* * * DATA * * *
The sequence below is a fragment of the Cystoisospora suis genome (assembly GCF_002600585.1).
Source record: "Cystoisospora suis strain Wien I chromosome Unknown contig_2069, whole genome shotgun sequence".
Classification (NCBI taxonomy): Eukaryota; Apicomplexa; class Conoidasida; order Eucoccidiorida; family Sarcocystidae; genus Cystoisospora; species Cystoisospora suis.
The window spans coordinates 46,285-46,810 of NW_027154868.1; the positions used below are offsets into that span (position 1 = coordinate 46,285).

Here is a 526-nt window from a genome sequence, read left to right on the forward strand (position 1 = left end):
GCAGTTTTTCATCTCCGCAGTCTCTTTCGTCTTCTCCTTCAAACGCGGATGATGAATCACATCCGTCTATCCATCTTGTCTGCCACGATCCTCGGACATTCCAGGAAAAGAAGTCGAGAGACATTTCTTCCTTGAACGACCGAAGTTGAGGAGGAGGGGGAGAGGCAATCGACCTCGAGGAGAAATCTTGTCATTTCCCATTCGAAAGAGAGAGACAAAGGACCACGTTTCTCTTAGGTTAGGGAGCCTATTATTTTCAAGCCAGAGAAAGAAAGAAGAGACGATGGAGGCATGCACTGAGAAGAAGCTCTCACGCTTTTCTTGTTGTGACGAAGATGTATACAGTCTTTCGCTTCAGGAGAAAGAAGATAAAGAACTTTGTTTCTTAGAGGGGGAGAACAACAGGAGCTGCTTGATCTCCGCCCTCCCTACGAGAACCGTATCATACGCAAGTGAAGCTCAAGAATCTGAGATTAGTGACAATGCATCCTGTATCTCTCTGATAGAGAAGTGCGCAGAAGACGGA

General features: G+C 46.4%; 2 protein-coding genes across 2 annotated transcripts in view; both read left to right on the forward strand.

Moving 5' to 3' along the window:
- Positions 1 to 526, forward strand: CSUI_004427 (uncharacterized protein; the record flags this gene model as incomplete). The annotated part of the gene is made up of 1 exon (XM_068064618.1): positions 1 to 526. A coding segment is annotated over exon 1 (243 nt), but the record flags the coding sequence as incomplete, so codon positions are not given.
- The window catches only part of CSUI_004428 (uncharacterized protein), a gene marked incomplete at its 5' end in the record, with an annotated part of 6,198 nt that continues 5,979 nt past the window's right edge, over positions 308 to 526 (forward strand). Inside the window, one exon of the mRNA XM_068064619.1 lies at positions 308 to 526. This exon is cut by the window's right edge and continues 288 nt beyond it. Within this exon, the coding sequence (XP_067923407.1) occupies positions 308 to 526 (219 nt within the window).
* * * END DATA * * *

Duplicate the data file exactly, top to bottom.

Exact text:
The sequence below is a fragment of the Cystoisospora suis genome (assembly GCF_002600585.1).
Source record: "Cystoisospora suis strain Wien I chromosome Unknown contig_2069, whole genome shotgun sequence".
Classification (NCBI taxonomy): Eukaryota; Apicomplexa; class Conoidasida; order Eucoccidiorida; family Sarcocystidae; genus Cystoisospora; species Cystoisospora suis.
The window spans coordinates 46,285-46,810 of NW_027154868.1; the positions used below are offsets into that span (position 1 = coordinate 46,285).

Here is a 526-nt window from a genome sequence, read left to right on the forward strand (position 1 = left end):
GCAGTTTTTCATCTCCGCAGTCTCTTTCGTCTTCTCCTTCAAACGCGGATGATGAATCACATCCGTCTATCCATCTTGTCTGCCACGATCCTCGGACATTCCAGGAAAAGAAGTCGAGAGACATTTCTTCCTTGAACGACCGAAGTTGAGGAGGAGGGGGAGAGGCAATCGACCTCGAGGAGAAATCTTGTCATTTCCCATTCGAAAGAGAGAGACAAAGGACCACGTTTCTCTTAGGTTAGGGAGCCTATTATTTTCAAGCCAGAGAAAGAAAGAAGAGACGATGGAGGCATGCACTGAGAAGAAGCTCTCACGCTTTTCTTGTTGTGACGAAGATGTATACAGTCTTTCGCTTCAGGAGAAAGAAGATAAAGAACTTTGTTTCTTAGAGGGGGAGAACAACAGGAGCTGCTTGATCTCCGCCCTCCCTACGAGAACCGTATCATACGCAAGTGAAGCTCAAGAATCTGAGATTAGTGACAATGCATCCTGTATCTCTCTGATAGAGAAGTGCGCAGAAGACGGA

General features: G+C 46.4%; 2 protein-coding genes across 2 annotated transcripts in view; both read left to right on the forward strand.

Moving 5' to 3' along the window:
- Positions 1 to 526, forward strand: CSUI_004427 (uncharacterized protein; the record flags this gene model as incomplete). The annotated part of the gene is made up of 1 exon (XM_068064618.1): positions 1 to 526. A coding segment is annotated over exon 1 (243 nt), but the record flags the coding sequence as incomplete, so codon positions are not given.
- The window catches only part of CSUI_004428 (uncharacterized protein), a gene marked incomplete at its 5' end in the record, with an annotated part of 6,198 nt that continues 5,979 nt past the window's right edge, over positions 308 to 526 (forward strand). Inside the window, one exon of the mRNA XM_068064619.1 lies at positions 308 to 526. This exon is cut by the window's right edge and continues 288 nt beyond it. Within this exon, the coding sequence (XP_067923407.1) occupies positions 308 to 526 (219 nt within the window).